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Virginia: Senate’s Special Sub-Committee Kills Pro-Gun Bills

Thursday, March 4, 2010

The special Sub-Committee formed earlier this week by Senator Marsh, Chairman of the Senate Courts of Justice Committee, to kill firearm-related bills performed its intended goal by defeating a large number of pro-gun bills designed to protect our Second Amendment rights.  Just a few weeks ago, the House of Delegates passed these bills with many garnering strong bi-partisan support.

Despite killing numerous pro-gun bills, the Special Sub-Committee did pass three bills, HB109, HB1191 and HB1092. In addition, the Sub-Committee also conformed, HB505 (restaurant carry) to SB 334 and HB 885 (storing a firearm in a locked container in a vehicle or boat) to SB 408.

House Bills Passed by the Special Sub-Committee:

House Bill 109, also sponsored by Delegate Mark Cole (R-88), would repeal the statute which allows the governing body of any county to require the sellers of pistols and revolvers to furnish the Clerk of the Circuit Court with the name and address of the purchaser, date of purchase and the number, make, and caliber of the gun.

House Bill 1092, sponsored by Delegate Anne B. Crockett-Stark (R-6), would give retired law-enforcement the ability to carry a concealed handgun without a permit.

House Bill 1191, introduced by Delegate H. Morgan Griffith (R-8), would allow a circuit court judge to authorize the Clerk of Court to issue concealed handgun permits in instances where the application is complete, the background check does not indicate that the applicant is disqualified, and, after consulting with the local sheriff or police department, there are no other questions or issues surrounding the application.

House Bills conformed to Senate bills which have been passed:  

House Bill 505, sponsored by Delegate Todd Gilbert (R-15) would allow a concealed carry permit holder to carry his or her firearm into a restaurant, provided he or she does not consume any alcohol.  HB505 was conformed to SB334 by creating a Class 2 misdemeanor for consumption of alcohol while carrying concealed and stripping retired law-enforcement officer of the ability to drink while carrying concealed.

House Bill 885, sponsored by Delegate Cliff Athey (R-18), would allow any person who may lawfully posses a firearm and is carrying a handgun while in a personal, private vehicle or vessel to keep the firearm secured in a container or compartment in the vehicle or vessel.  HB885 was conformed to SB408 by changing the word “secured” to “locked”.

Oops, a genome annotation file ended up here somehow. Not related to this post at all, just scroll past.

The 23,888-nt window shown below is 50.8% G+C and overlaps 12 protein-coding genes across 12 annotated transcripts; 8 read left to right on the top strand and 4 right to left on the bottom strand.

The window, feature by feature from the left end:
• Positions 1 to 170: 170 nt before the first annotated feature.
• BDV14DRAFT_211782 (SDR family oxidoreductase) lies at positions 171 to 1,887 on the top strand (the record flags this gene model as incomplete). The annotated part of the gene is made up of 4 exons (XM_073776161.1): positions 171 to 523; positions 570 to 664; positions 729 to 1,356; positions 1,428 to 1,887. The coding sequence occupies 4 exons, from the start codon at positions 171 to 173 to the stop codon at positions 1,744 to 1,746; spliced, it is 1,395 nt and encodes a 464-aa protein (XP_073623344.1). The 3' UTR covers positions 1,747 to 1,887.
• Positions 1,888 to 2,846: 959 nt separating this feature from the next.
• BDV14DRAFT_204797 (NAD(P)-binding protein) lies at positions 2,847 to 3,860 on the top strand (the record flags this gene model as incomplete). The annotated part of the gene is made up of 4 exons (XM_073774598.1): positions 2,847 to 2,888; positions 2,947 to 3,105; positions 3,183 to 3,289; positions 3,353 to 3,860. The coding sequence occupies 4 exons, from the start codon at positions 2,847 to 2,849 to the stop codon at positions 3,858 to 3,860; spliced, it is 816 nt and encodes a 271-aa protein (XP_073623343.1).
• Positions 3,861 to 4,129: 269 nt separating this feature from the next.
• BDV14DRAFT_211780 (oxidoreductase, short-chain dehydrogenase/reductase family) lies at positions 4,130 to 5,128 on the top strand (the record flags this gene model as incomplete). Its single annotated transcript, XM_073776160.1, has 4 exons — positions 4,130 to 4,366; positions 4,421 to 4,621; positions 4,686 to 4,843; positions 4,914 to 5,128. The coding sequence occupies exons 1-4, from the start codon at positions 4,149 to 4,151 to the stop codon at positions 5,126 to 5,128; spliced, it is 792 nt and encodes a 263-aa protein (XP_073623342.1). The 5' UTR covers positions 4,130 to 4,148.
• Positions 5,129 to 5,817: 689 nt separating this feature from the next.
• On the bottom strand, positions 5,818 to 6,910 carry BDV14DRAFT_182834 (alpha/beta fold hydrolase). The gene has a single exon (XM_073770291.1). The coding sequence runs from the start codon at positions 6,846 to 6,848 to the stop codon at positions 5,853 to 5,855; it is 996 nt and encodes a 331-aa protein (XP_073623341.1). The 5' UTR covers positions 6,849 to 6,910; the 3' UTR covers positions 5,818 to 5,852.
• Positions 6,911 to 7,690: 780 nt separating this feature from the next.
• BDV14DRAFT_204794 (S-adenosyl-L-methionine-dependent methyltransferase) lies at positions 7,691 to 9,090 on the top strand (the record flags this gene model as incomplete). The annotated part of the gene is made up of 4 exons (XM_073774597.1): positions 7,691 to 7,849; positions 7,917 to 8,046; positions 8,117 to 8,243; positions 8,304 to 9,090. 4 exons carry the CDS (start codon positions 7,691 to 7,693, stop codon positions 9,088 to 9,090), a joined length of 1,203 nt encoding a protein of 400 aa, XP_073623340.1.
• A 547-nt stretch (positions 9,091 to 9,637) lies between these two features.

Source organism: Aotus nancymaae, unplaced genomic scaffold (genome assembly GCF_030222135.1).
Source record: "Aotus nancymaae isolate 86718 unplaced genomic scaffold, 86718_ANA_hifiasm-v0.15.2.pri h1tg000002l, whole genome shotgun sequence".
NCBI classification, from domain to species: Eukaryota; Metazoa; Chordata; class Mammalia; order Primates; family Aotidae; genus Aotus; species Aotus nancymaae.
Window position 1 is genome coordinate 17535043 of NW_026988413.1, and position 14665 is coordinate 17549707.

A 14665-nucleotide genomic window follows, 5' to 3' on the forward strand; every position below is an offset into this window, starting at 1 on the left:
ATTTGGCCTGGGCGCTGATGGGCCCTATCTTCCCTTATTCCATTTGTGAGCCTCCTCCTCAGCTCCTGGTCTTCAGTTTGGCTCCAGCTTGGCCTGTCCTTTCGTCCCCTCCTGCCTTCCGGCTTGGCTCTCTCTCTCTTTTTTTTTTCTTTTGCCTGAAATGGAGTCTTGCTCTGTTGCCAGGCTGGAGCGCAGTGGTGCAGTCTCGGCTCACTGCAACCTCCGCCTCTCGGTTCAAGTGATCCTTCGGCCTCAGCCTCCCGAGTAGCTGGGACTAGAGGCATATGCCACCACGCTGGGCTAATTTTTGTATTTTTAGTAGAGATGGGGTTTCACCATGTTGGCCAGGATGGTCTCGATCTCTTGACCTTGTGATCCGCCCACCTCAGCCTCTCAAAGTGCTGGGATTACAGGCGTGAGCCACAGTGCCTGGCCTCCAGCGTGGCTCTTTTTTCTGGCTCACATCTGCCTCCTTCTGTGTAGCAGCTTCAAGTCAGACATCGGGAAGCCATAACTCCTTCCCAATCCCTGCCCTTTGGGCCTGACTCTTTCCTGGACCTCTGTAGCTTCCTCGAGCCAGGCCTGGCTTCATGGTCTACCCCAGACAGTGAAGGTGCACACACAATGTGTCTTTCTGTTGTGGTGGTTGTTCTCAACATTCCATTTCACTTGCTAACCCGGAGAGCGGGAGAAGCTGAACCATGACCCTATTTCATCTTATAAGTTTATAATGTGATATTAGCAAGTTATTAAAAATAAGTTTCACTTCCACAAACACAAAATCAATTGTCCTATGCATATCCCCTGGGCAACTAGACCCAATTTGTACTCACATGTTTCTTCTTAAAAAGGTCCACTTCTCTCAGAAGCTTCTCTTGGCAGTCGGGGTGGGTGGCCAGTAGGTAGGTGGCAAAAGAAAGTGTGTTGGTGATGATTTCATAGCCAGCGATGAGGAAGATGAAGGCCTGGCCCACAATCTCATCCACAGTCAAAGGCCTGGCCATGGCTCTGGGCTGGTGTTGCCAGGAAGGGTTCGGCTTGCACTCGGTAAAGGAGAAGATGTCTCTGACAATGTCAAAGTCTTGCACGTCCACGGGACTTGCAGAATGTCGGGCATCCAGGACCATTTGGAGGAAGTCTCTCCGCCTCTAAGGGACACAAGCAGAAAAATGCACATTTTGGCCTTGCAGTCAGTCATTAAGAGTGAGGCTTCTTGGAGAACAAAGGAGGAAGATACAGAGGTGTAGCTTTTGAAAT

Below is the list of bills defeated by the Special Sub-Committee:

House Bill 26, authored by Delegate Thomas Wright (R-61), would have prohibited the Clerk of the Court from requiring an applicant for a concealed handgun permit to provide any documentation or information not authorized by the law or prescribed by Virginia State Police.

House Bill 49, sponsored by Delegate Scott Lingamfelter (R-31), would have repealed the antiquated gun rationing law, commonly referred to as, “one-gun-a-month”.

House Bill 52, sponsored by Delegate Mark Cole (R-88), would have allowed a court to waive the $25 dollar fine upon presentation of the permit to the court, if a person failed to display his concealed carry permit when requested by a law-enforcement officer.

House Bill 79, sponsored by Delegate R. Lee Ware (R-65), would have prohibited the Clerk of Court from publicly disclosing concealed handgun permit application information, unless the permittee had provided written consent for the release of the application or information. The information would have still been available to law-enforcement acting in the performance of their duties.

House Bill 108, also introduced by Delegate Cole (R-88), would have prohibited agents of localities or localities themselves from participating in “gun buy-backs” unless the governing body of such a locality authorizes such a program. The locality would then have the option of selling the firearms by auction to a federally licensed dealer (FFL) or disposing of the firearm in any other appropriate manner.

House Bill 171, authored by Delegate Brenda Pogge (R-96), would have prohibited property owners, employers, or a business entity from establishing or enforcing any policy that would prohibit a person who may lawfully possess a firearm, from storing a firearm in a locked motor vehicle in a publicly accessible parking lot.

House Bill 236, sponsored by Delegate Bill Janis (R-56), would have removed the prohibition imposed by localities on hunting within a half-mile of subdivisions.

House Bill 490, sponsored by Delegate Scott Lingamfelter (R-31), would have directed the Department of State Police, in cooperation with the Secretary of Public Safety, to develop a plan to allow the State Police to issue lifetime concealed handgun permits to Virginia residents.

House Bill 870, sponsored by Delegate Benjamin Cline (R-24), would have repealed the language that allows localities to fingerprint applicants for a concealed handgun permit.    

House Bill 1070, sponsored by Delegate Clay Athey (R-18), would have provided that a person who has a valid concealed handgun permit could not be barred from carrying a concealed handgun in any place or facility designated or used by the Governor, any political subdivision of the Commonwealth, or any other governmental entity as an emergency shelter or for the purpose of sheltering persons.

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Established in 1975, the Institute for Legislative Action (ILA) is the "lobbying" arm of the National Rifle Association of America. ILA is responsible for preserving the right of all law-abiding individuals in the legislative, political, and legal arenas, to purchase, possess and use firearms for legitimate purposes as guaranteed by the Second Amendment to the U.S. Constitution.